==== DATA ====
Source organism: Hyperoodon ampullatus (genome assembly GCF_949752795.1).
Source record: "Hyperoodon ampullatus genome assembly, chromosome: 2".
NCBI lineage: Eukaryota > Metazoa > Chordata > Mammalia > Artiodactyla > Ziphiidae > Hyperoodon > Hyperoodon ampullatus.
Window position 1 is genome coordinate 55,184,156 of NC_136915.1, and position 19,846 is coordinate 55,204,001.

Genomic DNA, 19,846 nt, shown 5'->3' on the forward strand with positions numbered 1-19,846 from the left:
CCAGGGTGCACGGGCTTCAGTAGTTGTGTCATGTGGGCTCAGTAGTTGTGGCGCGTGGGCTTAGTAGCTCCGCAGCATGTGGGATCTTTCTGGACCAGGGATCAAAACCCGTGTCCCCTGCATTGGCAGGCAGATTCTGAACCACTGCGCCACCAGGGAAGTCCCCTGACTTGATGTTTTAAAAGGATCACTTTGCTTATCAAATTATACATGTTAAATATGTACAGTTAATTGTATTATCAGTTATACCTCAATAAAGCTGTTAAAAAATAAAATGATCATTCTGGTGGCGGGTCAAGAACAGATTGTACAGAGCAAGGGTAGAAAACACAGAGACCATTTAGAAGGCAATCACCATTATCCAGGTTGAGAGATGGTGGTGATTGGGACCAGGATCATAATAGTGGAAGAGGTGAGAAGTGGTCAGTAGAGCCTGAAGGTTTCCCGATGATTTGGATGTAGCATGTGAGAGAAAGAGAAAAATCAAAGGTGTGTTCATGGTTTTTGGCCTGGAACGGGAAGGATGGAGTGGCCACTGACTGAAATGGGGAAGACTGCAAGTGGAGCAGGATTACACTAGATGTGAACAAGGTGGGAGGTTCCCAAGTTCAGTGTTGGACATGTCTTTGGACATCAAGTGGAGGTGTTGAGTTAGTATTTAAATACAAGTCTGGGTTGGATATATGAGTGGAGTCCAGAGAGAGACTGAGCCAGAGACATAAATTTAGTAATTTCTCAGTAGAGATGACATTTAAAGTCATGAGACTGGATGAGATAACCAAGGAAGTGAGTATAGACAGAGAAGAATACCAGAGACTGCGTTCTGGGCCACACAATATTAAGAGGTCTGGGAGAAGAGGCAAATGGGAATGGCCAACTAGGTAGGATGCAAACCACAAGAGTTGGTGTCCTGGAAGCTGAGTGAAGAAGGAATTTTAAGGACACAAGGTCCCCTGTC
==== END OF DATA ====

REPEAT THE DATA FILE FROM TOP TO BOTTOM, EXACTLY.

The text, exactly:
Source organism: Hyperoodon ampullatus (genome assembly GCF_949752795.1).
Source record: "Hyperoodon ampullatus genome assembly, chromosome: 2".
NCBI lineage: Eukaryota > Metazoa > Chordata > Mammalia > Artiodactyla > Ziphiidae > Hyperoodon > Hyperoodon ampullatus.
Window position 1 is genome coordinate 55,184,156 of NC_136915.1, and position 19,846 is coordinate 55,204,001.

Genomic DNA, 19,846 nt, shown 5'->3' on the forward strand with positions numbered 1-19,846 from the left:
CCAGGGTGCACGGGCTTCAGTAGTTGTGTCATGTGGGCTCAGTAGTTGTGGCGCGTGGGCTTAGTAGCTCCGCAGCATGTGGGATCTTTCTGGACCAGGGATCAAAACCCGTGTCCCCTGCATTGGCAGGCAGATTCTGAACCACTGCGCCACCAGGGAAGTCCCCTGACTTGATGTTTTAAAAGGATCACTTTGCTTATCAAATTATACATGTTAAATATGTACAGTTAATTGTATTATCAGTTATACCTCAATAAAGCTGTTAAAAAATAAAATGATCATTCTGGTGGCGGGTCAAGAACAGATTGTACAGAGCAAGGGTAGAAAACACAGAGACCATTTAGAAGGCAATCACCATTATCCAGGTTGAGAGATGGTGGTGATTGGGACCAGGATCATAATAGTGGAAGAGGTGAGAAGTGGTCAGTAGAGCCTGAAGGTTTCCCGATGATTTGGATGTAGCATGTGAGAGAAAGAGAAAAATCAAAGGTGTGTTCATGGTTTTTGGCCTGGAACGGGAAGGATGGAGTGGCCACTGACTGAAATGGGGAAGACTGCAAGTGGAGCAGGATTACACTAGATGTGAACAAGGTGGGAGGTTCCCAAGTTCAGTGTTGGACATGTCTTTGGACATCAAGTGGAGGTGTTGAGTTAGTATTTAAATACAAGTCTGGGTTGGATATATGAGTGGAGTCCAGAGAGAGACTGAGCCAGAGACATAAATTTAGTAATTTCTCAGTAGAGATGACATTTAAAGTCATGAGACTGGATGAGATAACCAAGGAAGTGAGTATAGACAGAGAAGAATACCAGAGACTGCGTTCTGGGCCACACAATATTAAGAGGTCTGGGAGAAGAGGCAAATGGGAATGGCCAACTAGGTAGGATGCAAACCACAAGAGTTGGTGTCCTGGAAGCTGAGTGAAGAAGGAATTTTAAGGACACAAGGTCCCCTGTC